2) Captain James Cook by Richard Hough (1999)
3) Hirohito: The Making of Modern Japan by Herbert Bix (2000)
4) Winesberg, Ohio by Sherwood Anderson (1919) *
5) Light in August by William Faulkner (1932)
6) A Good Man Is Hard to Find by Flannery O'Connor (1955)
7) Lord of the Flies by William Golding (1954) *
8) Boxcar Bertha by Bertha Thompson
9) Crash by J.G. Ballard (1973)
10) Franny and Zooey by JD Salinger (1961)

11) Letters of Vincent Van Gogh (1914)
12) Perfume by Patrick Suskind (1985)
13) The Virgin Suicides by Jeffrey Eugenides (1993)
14) The Plague by Albert Camus (1947) *
15) Autobiography of Benvenuto Cellini (1566)
16) Waiting for the Barbarians by JM Coetzee (1980)
17) The English Patient by Michael Ondaatje (1992)
18) Ways of Seeing by John Berger (1972) *
19) Coin Locker Babies by Ryu Murakami (1980)
20) Eastern Approaches by Fitzroy MacLean (1949)

21) A Blue Hand by Deborah Baker (2008) *
22) The Heart of the Matter by Graham Greene (1948) *
23) Billy Lynn's Long Halftime Walk by Ben Fountain (2012)
24) Drop City by TC Boyle (2003) *
25) The Way of All Flesh by Samuel Butler (1903)
26) Last Exit to Brooklyn by Hubert Selby, Jr (1964)
27) Ravelstein by Saul Bellow (2000)
28) Stranger in the Forest by Eric Hanson (1988)
29) Lost Japan by Alex Kerr (1994)
30) Divine Magnetic Lands by Tim O'Grady (2008)
31) Horoscopes for the Dead by Billy Collins (2011)

For the new year, I've started Rick Perlstein's The Invisible Bridge, regarding the core years of the 1970s when Richard Nixon fell in disgrace and Ronald Reagan rose to prominence as the right's Chosen One. A great read...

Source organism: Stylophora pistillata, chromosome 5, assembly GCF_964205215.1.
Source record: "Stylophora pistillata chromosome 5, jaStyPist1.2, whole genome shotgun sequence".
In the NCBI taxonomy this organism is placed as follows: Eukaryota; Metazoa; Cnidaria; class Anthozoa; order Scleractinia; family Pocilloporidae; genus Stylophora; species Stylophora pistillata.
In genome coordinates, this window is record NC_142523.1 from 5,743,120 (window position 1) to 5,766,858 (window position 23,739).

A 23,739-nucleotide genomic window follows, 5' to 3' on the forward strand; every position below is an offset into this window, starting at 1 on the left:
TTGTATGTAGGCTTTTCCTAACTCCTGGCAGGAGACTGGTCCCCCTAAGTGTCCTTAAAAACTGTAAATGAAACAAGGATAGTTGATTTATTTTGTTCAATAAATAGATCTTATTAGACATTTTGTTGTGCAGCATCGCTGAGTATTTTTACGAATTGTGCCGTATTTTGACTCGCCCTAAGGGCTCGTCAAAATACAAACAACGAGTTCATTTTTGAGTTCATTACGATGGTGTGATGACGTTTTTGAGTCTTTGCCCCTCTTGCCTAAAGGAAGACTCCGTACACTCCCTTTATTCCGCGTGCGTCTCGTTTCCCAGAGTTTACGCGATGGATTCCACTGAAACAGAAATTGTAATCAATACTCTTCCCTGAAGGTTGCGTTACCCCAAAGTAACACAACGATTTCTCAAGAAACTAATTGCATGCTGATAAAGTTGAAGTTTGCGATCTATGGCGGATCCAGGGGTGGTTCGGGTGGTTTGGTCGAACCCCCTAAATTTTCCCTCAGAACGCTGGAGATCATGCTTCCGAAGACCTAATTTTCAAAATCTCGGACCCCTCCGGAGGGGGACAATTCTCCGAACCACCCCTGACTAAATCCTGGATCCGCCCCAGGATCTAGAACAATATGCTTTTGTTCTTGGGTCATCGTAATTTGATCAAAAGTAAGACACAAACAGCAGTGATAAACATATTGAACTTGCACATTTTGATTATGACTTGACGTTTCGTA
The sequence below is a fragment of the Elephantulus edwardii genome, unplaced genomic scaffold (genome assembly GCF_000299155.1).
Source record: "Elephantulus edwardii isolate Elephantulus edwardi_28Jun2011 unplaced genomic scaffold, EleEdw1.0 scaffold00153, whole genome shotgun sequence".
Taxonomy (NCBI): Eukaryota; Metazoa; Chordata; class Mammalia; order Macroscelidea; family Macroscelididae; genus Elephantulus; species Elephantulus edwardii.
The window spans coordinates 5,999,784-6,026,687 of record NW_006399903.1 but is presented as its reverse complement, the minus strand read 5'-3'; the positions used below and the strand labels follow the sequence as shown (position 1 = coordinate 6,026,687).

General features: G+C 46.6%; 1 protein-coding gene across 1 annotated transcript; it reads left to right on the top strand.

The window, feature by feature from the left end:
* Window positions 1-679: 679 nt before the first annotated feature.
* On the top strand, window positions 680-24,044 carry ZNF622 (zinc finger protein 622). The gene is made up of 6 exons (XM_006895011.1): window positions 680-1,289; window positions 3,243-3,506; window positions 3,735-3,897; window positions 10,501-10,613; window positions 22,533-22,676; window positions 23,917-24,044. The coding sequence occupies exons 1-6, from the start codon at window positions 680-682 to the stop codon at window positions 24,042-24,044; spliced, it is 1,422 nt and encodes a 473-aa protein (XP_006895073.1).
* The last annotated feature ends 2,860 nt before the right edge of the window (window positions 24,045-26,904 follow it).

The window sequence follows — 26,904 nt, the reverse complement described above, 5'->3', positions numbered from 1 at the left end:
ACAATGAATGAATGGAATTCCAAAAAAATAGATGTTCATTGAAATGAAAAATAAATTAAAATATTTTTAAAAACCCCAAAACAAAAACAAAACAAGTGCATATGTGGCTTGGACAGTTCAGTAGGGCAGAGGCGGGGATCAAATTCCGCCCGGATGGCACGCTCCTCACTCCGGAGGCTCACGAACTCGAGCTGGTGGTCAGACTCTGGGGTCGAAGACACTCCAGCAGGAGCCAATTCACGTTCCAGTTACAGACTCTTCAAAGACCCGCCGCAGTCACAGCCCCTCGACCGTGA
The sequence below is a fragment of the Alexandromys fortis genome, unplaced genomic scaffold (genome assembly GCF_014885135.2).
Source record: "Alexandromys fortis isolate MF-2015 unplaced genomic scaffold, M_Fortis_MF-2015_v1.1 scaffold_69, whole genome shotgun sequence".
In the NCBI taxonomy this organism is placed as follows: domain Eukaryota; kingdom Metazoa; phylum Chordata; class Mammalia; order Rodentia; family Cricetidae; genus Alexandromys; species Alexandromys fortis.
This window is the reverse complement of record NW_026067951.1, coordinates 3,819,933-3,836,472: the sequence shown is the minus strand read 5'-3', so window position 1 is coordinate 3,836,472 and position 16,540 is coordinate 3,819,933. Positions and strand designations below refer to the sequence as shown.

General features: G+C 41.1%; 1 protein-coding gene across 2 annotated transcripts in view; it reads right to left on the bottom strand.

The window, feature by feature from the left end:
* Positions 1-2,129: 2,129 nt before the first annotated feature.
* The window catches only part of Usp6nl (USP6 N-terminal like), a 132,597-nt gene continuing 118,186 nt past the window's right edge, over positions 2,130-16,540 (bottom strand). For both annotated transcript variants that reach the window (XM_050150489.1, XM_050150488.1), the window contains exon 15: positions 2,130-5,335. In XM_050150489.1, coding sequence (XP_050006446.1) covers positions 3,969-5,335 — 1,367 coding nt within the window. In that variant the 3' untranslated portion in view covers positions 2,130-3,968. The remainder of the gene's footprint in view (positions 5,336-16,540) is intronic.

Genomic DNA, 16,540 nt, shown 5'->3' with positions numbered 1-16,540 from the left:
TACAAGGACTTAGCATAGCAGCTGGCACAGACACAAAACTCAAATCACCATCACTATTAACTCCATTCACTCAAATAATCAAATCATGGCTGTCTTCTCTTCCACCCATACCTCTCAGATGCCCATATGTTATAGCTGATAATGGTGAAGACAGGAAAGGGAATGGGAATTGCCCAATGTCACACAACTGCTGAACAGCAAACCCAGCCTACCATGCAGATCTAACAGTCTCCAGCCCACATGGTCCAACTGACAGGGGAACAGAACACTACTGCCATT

Tuesday, December 23, 2014

The Tortoise Poet

I don't suppose there is anything in the arts more frivolous than poetry. Epic, abstract, couplets, rhyming, no rhyming, whatever form poetry takes it probably has a smaller audience share than opera or silent films. You really don't meet many poets in cafes these days, and if someone does introduce himself as one you would not be that out of line inquiring what the person's day job might be. Even the very best of them would only make a pauper's living with verse (though they might teach at a university of notable name recognition). I suppose that poetry's inability to engage any contemporary zeitgeist, especially in the United States has twofold reasons: 1) its disavowal of puritanical values: poetry is about thrilling in the small moments, introspecting everyday matters so that the banal might be beautiful-- its daintiness antithetical to a strong work ethic. And 2) Lacking kinetics, verve, vigor, muscle or obvious razzle-dazzle poetry struggles to transcend youth culture-- forever a niche for romantics and the old-fashioned. These days poets are never worshipped by the young, so there are few celebrities in today's world.

While not exactly a household name, anyone who dabbles in poetry has heard of Billy Collins. His ninth collection, Horoscopes for the Dead, reaffirms his reputation as poet's poet, that is, a maker of mountains out of molehills. Collins, a genuine savant in the arts of boketto (staring into space while seeming to think of nothing), writes variously about sitting on rocks in the sunshine, smelling the flowers, floating in kayaks, sinking into chairs, bicycling through cemeteries. He imagines his birth in one poem, death in another. He lingers over passing light and see colors where there is none.  In the titular poem, he reflects on the fortune of a dead friend, who sounds as if he were in something of a similar trade to Collins: